Friday 2 February 2024

Exploration - Exploratory data analysis


 Exploratory Data Analysis Overview

  • Deep dive into data using graphical techniques.
  • Uses open mind and eyes for understanding data interactions.
  • Aims to discover anomalies not previously identified.
  • Requires step back and fixation to ensure accuracy.

 Visualization Techniques in Data Analysis

  • Uses range from simple line graphs or histograms to complex diagrams like Sankey and network graphs.
  • Composes composite graphs for deeper data insight.
  • Animates or makes interactive graphs for ease and enjoyment.

 Interactive Data Exploration Techniques

  • Combining plots for deeper insights.
  • Overlaying several plots for better understanding.
  • Using Pareto diagrams or 80-20 diagrams.
  • Brushing and linking for automatic transfer of changes from one graph to another.
  • High correlation between answers indicated by average score per country.
  • Selection of points on subplots corresponds to similar points on other graphs.
  • Histogram: Categorizes variables into discrete categories, summarizing occurrences in each category.
  • Boxplot: Provides distribution within categories, showing maximum, minimum, median, and other characterizing measures.
  • Techniques include visualization, tabulation, clustering, and other modeling techniques.
  • Building simple models can also be part of exploratory analysis.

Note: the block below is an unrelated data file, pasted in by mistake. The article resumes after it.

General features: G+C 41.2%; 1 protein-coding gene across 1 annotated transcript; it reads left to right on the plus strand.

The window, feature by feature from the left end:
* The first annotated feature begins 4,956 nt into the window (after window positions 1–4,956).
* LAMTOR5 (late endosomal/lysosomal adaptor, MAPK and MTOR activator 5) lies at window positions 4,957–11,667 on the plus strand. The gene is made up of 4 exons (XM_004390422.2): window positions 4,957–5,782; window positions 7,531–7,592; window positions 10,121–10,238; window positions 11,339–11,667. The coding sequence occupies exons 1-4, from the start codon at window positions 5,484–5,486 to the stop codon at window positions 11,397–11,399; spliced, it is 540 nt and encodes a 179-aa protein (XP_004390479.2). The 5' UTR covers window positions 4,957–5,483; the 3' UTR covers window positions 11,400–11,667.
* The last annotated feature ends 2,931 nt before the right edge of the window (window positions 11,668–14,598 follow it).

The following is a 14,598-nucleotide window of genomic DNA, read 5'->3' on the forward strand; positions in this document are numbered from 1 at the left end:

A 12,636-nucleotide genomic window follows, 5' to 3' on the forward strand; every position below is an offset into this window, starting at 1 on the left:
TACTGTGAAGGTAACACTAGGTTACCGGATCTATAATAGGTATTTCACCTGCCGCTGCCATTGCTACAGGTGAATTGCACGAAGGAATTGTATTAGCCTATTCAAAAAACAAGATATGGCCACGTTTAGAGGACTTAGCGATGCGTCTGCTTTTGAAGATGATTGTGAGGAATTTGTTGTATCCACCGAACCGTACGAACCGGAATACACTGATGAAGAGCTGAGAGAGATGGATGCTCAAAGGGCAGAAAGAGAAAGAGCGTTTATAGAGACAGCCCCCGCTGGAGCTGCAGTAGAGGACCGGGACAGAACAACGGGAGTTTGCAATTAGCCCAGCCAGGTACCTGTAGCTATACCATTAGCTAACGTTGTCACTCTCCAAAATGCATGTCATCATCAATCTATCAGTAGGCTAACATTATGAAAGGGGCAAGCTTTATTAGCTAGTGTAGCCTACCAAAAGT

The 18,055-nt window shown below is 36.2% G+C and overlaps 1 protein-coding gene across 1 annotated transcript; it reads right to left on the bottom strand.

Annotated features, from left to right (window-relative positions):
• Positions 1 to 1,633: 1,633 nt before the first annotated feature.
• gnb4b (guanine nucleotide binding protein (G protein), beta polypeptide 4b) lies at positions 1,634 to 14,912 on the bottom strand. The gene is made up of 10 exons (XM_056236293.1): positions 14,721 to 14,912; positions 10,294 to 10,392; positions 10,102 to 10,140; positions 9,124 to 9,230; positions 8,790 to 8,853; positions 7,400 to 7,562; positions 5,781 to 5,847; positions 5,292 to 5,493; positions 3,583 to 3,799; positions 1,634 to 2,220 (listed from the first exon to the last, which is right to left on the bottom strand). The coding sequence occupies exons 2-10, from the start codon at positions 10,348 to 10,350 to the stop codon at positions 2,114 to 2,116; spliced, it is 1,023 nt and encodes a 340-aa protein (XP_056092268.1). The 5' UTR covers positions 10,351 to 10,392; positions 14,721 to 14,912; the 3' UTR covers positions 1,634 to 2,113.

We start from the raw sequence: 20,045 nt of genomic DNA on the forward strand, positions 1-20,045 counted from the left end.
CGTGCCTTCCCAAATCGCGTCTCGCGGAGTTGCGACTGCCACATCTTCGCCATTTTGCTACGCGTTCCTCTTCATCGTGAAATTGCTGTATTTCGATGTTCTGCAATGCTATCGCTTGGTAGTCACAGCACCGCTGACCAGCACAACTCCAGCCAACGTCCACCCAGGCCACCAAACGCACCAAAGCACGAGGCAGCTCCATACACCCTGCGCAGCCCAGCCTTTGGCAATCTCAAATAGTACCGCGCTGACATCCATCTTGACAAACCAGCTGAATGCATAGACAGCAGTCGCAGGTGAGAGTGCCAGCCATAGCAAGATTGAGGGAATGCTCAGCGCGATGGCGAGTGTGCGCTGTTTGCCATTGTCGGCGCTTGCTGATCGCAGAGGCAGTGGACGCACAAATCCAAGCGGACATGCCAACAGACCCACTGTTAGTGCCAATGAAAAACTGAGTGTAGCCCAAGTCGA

• After data exploration, move on to building models.

Key objectives of EDA:

  • Gaining familiarity with the data: This involves understanding the structure of the dataset, the data types of each variable, and any missing values present.
  • Identifying patterns and trends: EDA helps uncover relationships between variables, outliers, and potential errors within the data.
  • Formulating hypotheses: Based on the observations and insights gained, you can start forming hypotheses that you can later test through modeling or analysis.
  • Guiding further analysis: EDA lays the groundwork for choosing the appropriate techniques for modeling, feature engineering, and data cleaning.

Common steps involved in EDA:

  1. Data import and cleaning: This involves loading the data into your chosen environment and addressing any missing values, inconsistencies, or formatting issues.
  2. Univariate analysis: This step examines each variable individually, using summary statistics like mean, median, and standard deviation for numerical variables and frequency distributions for categorical variables. Visualizations like histograms, boxplots, and bar charts are helpful in understanding the distribution of each variable.
  3. Bivariate analysis: This step explores the relationships between two variables. Scatter plots, heatmaps, and correlation matrices are commonly used to visualize these relationships.
  4. Multivariate analysis: This step involves exploring the relationships between multiple variables simultaneously. Techniques like principal component analysis (PCA) and dimensionality reduction can be used for this purpose.

Benefits of EDA:

  • Improved data understanding: A thorough EDA provides a deep understanding of the data, its strengths, and weaknesses, allowing you to make informed decisions about further analysis.
  • Enhanced data quality: By identifying and addressing data quality issues early on, you can ensure the reliability and accuracy of your results.
  • More effective modeling: Understanding the data's characteristics helps you choose the most appropriate modeling techniques and avoid common pitfalls.
  • Clearer communication: EDA findings can be effectively communicated to stakeholders through data visualizations and reports, fostering better collaboration and project understanding.


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